Summary of the project: NDifferentiation and proliferation index are two of the most prognostic features in pancreatic neuroendocrine tumors (PNET). It is unclear whether well-differentiated aggressive (grade 3 (G3)) tumours represent a separate entity or the end of the well-differentiated tumours spectrum. However, some patients have been described to progress from low G1/G2 to G3 tumours when they recur or metastasize. Molecular anomalies driving this progression are largely unknown. The aim of this project is to understand the molecular alterations involved in the progression of a subset of well-differentiated pancreatic neuroendocrine tumours toward aggressive neoplasms and to define a poor prognostic signature in well-differentiated low proliferating PNET. To address these questions, the evolution of the mutational load and the expression profile will be studied through exome sequencing and transcriptome analysis in 10 patients that evolved from low to high grade PNET with available tumor material at several time points. A poor prognosis signature will be derived by comparison with patients that had a low G1 PNET and never evolved during a 10 year follow up.


Title of the project: Patient-Derived Xenografts (PDXs) to study the mechanisms of resistance to sorafenib and to identify predictive markers of sorafenib response in patients with hepatocellular carcinoma

Place of the training course: Division of Liver Diseases, Department of Medicine,
Icahn School of Medicine at Mount Sinai, New York, New York, USA

Summary of the project: Liver cancer, ranks first among the tumors that have increased mortality in the last 20 years. Most patients are still diagnosed at advanced stages, where median survival is less than 1 year. In these patients, sorafenib is the only drug able to increase survival by an average of ~3 months, however in most of patients resistance develops after 5 months of treatment. Despite recent advancements in the molecular characterization of liver cancer, there are no validated predictive biomarkers of sorafenib resistance. This project aims to comprehensively evaluate the molecular mechanisms underlying sorafenib resistance in human liver cancer by using high-throughput molecular and genomic analysis and liver cancer patient-derived xenografts (PDX). PDX will be used to identify the driver mutations that confer growth advantage on the cancer cells when exposed to sorafenib. Afterwards, the presence of circulating markers of sorafenib resistance will be assessed in the bloodstream of liver cancer patients by analyzing circulating DNA and circulating tumor cells. This proposal will provide circulating tumor markers that could be easily used in the clinical setting to predict response to sorafenib. This will facilitate the implementation of target-oriented second line clinical trials. Our ultimate goal is to provide an innovative minimally invasive tool to improve decision-making in liver cancer patients.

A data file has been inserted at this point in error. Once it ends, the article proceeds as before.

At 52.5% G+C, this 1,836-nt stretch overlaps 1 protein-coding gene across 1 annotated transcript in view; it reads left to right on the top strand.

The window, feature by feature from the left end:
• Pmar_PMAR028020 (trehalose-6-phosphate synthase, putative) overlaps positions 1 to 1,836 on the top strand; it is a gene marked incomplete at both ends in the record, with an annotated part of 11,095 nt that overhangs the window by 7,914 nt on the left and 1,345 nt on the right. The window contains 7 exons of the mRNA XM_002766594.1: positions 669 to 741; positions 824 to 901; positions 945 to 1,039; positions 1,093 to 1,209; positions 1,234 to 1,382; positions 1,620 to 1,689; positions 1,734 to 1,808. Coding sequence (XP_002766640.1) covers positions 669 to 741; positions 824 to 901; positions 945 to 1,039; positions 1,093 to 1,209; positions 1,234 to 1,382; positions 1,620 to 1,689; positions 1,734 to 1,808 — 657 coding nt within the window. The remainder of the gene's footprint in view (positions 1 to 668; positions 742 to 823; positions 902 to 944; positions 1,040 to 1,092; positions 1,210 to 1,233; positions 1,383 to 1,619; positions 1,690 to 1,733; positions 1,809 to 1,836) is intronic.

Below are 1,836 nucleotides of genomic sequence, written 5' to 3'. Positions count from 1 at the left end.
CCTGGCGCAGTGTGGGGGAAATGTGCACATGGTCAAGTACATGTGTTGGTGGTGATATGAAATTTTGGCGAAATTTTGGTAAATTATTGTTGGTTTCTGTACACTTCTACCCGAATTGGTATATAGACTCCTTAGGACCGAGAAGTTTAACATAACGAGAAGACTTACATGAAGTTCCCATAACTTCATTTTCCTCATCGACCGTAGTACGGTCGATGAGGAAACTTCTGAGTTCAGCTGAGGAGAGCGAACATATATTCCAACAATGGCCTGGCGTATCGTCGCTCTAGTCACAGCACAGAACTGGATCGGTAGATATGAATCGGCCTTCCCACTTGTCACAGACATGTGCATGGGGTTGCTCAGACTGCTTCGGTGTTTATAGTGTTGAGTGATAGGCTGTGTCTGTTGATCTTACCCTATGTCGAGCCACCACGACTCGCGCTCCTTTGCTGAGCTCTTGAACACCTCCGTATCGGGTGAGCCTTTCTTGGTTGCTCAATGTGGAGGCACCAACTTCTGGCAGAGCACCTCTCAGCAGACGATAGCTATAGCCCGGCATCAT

Kristof Levente EGERVARI


Place of the training course: Laboratory of Prof. Doron Merkler,
Department of Pathology and Immunology,
University of Geneva Medical School,
and Service of Clinical Pathology,
Geneva University Hospitals

Summary of the project: Résumé du projet de recherche: Recent advances in molecular pathology have broaden our knowledge about the biology of primary gliomas. Molecular classification has proven superior to the traditional histopathological diagnosis in predicting clinical outcomes and response to chemotherapy of gliomas. Therefore, in the WHO classification of brain tumors molecular analysis is becoming a crucial determinant in the final diagnosis together with histomorphological phenotyping. The growing number of clinically relevant genetic alterations urges genome-wide and transcriptomic analyses, where high-throughput RNA sequencing represents a highly sensitive and specific alternative. Moreover, this technique can further be combined with methodologies enabling the analysis of transcriptomes from individual cells. Single-cell RNA sequencing permits the cellular decomposition of complex tissues, such as gliomas, and is, therefore, ideally suited to investigate the extent and impact of intratumoral heterogeneity. The co-existence of tumoral subclones with different genetic mutations has been increasingly recognized as a crucial factor for treatment failure and recurrence. However, little is known about the direct prognostic relevance of intratumoral heterogeneity as determined by single-cell RNA sequencing. Here, we set out to implement a recently developed method for large-scale single-cell RNA sequencing in the Service of Clinical Pathology at the Geneva University Hospitals, in order to investigate genetic events in primary and secondary gliomas at the level of individual cells, and to find possible correlates of prognosis and recurrence.